In my humble opinion, it seems like it is important to have them separated, if having a certain card can influence the result in some way that is not its prime value, instead of not only using the sum. But it depends on the game and its rules. For example: If having 5 cards of hearts in the set of 15 cards makes you win the game, then if you only represent ...


2

By itself, I'm not sure it's possible to know. It's possible the slides were old. Or, the intended purpose was to mention how as sigmoid ranges from 0 to 1. Mostly, it looks like it was intended to bring up gradient descent. But it could also be an entry point to the discussion of other methods such as ReLU. Either that or perhaps some sort of norming ...


2

We usually optimize with respect to something. For example, you can train a neural network to locate cats in an image. This operation of locating cats in an image can be thought of as a function: given an image, a neural network can be trained to return the position of the cat in the image. In this sense, we can optimize a neural network with respect to this ...


1

First part is correct \begin{align} &\sum_{n=1}^{\infty} \alpha(1-\lambda)\lambda^{n-1} (\bar R_t^{(n)} - \theta^T \phi_t)\\ =& \alpha[\sum_{n=1}^{\infty} (1-\lambda)\lambda^{n-1} \bar R_t^{(n)} - \sum_{n=1}^{\infty} (1-\lambda)\lambda^{n-1} \theta^T \phi_t] \end{align} $\sum_{n=1}^{\infty} (1-\lambda)\lambda^{(n-1)}$ sums to $1$ so we have \begin{...


1

Naturally, one might let the MDP run for 1000 periods, and then terminate as an approximation. If we feed these trajectories into a monte carlo update, I imagine that samples for time period t=1,2,...,100 would give very good estimates for the value function due to the discount factor. However, the time periods 997, 998, 999, 1000, we'd have an expected ...


1

Apparently there is an example of non-convergence for semi-gradient sarsa, according to Rich Sutton (check slide 35). I guess TD(0) is not so different. So, probably your approximator will need to satisfy certain conditions to proof convergence. Maybe this paper will be useful for you. It seems that they show that constraining your network to have relu ...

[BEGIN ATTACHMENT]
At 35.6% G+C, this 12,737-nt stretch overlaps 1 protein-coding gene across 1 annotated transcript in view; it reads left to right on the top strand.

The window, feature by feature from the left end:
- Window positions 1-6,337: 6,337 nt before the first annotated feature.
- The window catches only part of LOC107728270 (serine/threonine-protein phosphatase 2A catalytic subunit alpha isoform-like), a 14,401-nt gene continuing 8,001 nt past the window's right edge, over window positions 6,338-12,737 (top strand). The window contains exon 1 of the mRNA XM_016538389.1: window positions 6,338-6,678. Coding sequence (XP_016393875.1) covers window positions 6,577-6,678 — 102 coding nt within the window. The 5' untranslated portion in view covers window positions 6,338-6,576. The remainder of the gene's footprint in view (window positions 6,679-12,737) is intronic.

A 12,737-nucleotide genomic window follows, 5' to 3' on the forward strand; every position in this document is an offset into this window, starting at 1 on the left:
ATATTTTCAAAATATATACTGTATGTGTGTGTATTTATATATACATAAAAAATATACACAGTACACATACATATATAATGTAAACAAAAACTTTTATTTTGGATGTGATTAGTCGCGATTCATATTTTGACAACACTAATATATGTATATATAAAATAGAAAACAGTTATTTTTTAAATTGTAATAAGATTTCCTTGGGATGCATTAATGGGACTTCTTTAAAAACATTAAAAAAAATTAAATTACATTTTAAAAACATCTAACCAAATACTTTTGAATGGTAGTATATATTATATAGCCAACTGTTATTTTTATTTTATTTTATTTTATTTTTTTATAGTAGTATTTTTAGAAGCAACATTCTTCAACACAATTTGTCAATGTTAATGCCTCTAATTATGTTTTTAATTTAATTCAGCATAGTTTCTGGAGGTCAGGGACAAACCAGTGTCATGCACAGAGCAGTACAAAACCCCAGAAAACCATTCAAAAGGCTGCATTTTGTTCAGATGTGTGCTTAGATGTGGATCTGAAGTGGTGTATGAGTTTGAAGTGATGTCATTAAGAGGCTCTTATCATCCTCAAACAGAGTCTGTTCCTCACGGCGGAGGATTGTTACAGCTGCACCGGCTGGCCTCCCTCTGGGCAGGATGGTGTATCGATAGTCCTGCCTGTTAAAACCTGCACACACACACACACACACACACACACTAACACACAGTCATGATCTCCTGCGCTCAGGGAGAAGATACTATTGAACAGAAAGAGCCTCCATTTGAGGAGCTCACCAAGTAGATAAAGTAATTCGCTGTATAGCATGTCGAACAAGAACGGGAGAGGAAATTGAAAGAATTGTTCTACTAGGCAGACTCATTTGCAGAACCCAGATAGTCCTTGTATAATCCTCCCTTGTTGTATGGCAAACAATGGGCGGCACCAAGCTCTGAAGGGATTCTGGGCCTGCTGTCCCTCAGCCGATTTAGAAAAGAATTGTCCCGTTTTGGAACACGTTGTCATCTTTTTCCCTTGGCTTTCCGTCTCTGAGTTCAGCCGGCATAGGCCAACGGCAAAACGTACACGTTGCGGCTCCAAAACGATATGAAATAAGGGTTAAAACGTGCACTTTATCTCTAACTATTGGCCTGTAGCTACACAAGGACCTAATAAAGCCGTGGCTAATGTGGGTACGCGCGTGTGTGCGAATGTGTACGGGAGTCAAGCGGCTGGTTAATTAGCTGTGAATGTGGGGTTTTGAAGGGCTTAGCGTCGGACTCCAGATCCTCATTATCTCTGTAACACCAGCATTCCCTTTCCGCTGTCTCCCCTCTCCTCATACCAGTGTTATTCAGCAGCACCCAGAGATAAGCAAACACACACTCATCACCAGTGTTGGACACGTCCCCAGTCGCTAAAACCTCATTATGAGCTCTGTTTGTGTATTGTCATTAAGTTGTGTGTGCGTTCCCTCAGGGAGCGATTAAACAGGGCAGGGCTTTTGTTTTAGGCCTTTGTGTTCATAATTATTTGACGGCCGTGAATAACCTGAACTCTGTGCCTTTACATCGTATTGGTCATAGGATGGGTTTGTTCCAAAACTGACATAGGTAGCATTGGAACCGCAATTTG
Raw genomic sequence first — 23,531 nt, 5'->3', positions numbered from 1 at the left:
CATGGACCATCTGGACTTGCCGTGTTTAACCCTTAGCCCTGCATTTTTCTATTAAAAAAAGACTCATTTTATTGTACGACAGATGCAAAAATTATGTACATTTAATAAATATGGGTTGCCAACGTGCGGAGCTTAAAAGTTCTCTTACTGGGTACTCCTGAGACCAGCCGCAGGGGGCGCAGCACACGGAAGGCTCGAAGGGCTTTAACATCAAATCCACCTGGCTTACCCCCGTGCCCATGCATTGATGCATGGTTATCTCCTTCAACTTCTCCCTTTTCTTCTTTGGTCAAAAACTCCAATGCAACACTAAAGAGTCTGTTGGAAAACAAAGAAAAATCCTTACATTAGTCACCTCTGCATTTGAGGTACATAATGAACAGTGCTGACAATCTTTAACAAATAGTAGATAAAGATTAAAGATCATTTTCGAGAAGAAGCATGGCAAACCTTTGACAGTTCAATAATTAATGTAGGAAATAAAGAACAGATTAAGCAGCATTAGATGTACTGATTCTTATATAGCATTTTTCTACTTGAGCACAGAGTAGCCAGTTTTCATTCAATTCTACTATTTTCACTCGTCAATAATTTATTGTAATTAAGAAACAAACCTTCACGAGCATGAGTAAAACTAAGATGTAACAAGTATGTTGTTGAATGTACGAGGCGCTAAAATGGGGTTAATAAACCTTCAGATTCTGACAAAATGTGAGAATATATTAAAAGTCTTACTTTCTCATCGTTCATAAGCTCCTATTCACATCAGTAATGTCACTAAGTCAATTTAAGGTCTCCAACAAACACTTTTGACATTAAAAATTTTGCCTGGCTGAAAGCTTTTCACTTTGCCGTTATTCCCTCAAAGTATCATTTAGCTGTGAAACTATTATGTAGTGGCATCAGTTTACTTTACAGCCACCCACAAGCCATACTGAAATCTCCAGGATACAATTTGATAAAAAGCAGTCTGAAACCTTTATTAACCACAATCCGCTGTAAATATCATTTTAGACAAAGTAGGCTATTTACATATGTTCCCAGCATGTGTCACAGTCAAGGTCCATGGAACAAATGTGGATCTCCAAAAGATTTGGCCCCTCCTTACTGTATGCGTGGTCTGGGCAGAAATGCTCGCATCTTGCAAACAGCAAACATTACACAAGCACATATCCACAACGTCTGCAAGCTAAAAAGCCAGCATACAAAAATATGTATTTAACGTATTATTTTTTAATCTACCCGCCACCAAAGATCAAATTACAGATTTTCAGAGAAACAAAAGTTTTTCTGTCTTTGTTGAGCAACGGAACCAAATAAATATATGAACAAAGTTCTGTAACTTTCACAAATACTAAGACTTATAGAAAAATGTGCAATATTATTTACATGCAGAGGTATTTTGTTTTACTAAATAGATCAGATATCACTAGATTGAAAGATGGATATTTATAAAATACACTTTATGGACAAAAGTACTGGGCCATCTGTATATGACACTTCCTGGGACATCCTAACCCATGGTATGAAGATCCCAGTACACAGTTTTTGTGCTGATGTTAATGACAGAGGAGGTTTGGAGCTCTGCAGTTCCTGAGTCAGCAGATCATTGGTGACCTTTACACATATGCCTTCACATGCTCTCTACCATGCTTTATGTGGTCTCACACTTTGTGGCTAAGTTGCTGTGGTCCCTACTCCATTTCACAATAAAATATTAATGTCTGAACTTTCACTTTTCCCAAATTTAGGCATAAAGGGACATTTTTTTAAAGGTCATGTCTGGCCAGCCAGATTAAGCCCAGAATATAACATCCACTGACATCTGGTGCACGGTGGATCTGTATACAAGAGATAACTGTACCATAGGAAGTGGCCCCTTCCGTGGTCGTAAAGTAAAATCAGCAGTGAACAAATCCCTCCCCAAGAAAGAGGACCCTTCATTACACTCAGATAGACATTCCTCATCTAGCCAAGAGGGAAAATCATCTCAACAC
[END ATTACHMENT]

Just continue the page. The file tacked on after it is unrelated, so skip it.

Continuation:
1

As far as I know, more than 3 channel is perfectly fine, since, 3 channels are what we use for images and that's enough since we can only see this many colors, but I don't see why more than that wouldn't work Your 2nd question is like asking whether or not you will be good at a sport... Just try it For your 3rd question, I've never seen any language AI ...


1

A network is able to fit to a certain function over several iteration while training. Now you want the model to be able to detect a change in a list of inputs from the function. This is not possible without first training the model on some data. Say you want to use a simple function # Sample function f(x) = x Say you create inputs for function using sets ...


1

The network is the function. A network is a function, that is modeled by terms describing the architecture and coefficients that are learned. Look at a simple model: $$f(x) = ax+b$$ Your solver determines $a$ and $b$, and you substitute them into $f(x)$ and then you're able to calculate $f(42)$. The function is linear by definition, but may not be a good ...


1

Using the book's random walk example, If you have a state space with $1000$ states and you divide them into $10$ groups, each of those groups will have $100$ neighboring states. The function for approximation will be \begin{equation} v(\mathbf w) = x_1w_1 + x_2w_2 + ... + x_{10}w_{10} \end{equation} Now, when you pick a state, the feature vector will be a ...


1

If the concept class specified is $$f(x, y) = k \, \sin(2 \pi f_x x) \, sin(2 \pi f_y y) \\ \land 0 < x < 1 \\ \land 0 < y < 1 \; \text{,}$$ and the optimum fit to example data is expected occur when $k \approx 1 \land f_x \approx 1 \land f_y \approx 1$, then it is not an AI problem. It is a problem that can be solved with a least squares ...


1

For the function you mentioned, There has to be two input and one output neuron representing x and y values. Use the ReLU function at the input and hidden layers. Use linear activation function on the output layer. This will create a regression architecture which will approximate the function as required.


1

Semi gradient methods work well in Reinforcement Learning, but what is the reason of not using the true gradient if it can be computed? Just complexity and extra computation, in many cases for a marginal benefit. I tried it on the cart pole problem with a deep Q-Network and it performed much worse than traditional semi gradient, is there a concrete ...


1

This answer depends very much so on the type of neural network and algorithm used for training. If you are using gradient descent on a neural network of one input layer, one output layer, and no hidden layers there are many functions that you can't learn. One simple one is the XOR function. Due to the fact that XOR is not linearly separable, it can not be ...